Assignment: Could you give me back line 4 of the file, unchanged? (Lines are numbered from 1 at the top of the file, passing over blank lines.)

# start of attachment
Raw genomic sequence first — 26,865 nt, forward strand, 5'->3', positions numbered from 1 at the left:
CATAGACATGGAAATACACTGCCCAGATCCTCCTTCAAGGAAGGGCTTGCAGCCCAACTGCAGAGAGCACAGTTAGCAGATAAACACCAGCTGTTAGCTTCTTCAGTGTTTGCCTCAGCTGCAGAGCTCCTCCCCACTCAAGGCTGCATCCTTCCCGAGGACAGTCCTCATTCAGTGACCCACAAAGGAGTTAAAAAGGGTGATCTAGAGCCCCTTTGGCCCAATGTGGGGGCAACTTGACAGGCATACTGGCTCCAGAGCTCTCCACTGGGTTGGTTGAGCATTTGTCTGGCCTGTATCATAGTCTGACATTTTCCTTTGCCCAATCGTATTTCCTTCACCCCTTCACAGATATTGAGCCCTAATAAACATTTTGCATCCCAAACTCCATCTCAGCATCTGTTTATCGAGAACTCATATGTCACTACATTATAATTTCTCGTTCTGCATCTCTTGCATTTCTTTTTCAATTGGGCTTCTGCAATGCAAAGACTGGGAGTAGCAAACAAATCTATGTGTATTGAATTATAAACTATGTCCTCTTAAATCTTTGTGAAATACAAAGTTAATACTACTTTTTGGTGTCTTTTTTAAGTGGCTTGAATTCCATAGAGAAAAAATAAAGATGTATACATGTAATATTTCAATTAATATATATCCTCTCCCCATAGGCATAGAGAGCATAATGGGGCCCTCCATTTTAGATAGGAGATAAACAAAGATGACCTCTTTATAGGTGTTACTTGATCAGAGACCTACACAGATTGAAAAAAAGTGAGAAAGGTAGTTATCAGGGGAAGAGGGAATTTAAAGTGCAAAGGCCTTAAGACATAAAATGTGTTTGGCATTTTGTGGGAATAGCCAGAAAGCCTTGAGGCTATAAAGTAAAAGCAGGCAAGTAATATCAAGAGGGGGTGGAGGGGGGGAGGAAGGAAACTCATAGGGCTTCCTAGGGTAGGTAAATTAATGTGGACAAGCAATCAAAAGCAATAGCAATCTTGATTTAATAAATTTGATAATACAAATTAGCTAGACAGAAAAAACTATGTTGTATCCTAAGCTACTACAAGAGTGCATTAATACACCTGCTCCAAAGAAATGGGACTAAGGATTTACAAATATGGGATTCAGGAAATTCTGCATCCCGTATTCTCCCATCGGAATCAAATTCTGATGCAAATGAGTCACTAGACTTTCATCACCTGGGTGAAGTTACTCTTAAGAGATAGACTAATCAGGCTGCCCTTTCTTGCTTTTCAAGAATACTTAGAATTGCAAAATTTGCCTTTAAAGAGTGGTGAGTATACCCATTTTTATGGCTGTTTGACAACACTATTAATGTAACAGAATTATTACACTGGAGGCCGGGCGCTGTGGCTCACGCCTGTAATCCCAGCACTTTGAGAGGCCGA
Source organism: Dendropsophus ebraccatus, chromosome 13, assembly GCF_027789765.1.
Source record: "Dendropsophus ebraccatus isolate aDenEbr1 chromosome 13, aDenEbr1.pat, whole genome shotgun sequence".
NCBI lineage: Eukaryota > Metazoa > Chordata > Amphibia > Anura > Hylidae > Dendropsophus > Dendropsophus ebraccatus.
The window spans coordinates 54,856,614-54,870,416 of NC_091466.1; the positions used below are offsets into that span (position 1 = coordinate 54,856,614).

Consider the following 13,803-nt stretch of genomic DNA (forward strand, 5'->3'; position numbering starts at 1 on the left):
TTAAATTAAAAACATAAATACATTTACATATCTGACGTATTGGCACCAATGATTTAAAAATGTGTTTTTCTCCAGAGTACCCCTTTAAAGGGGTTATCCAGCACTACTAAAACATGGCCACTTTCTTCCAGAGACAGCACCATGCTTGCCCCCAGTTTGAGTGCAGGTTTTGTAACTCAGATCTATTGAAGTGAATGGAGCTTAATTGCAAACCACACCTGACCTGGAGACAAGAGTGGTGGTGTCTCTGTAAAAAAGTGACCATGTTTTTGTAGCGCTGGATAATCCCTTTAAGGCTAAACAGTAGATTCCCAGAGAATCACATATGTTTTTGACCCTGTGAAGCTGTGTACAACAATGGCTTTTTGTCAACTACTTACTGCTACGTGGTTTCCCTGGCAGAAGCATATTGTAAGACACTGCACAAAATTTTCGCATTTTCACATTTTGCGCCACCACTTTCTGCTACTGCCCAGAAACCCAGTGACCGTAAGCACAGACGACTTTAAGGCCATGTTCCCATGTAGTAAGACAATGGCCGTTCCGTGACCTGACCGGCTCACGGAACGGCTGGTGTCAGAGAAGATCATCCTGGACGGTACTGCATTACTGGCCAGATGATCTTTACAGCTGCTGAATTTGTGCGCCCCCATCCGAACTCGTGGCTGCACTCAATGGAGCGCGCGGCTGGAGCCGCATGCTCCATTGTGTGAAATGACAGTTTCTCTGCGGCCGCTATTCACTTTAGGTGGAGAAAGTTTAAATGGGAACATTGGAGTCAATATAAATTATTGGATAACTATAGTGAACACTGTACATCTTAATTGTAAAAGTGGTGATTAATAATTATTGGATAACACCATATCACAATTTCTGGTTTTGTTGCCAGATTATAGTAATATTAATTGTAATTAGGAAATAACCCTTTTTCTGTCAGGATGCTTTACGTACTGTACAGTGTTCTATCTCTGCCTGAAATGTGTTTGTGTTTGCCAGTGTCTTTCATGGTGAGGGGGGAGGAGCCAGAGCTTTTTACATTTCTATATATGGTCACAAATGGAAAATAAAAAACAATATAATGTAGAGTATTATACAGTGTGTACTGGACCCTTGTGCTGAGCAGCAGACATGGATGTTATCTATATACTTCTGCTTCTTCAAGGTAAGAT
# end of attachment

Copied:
Source record: "Dendropsophus ebraccatus isolate aDenEbr1 chromosome 13, aDenEbr1.pat, whole genome shotgun sequence".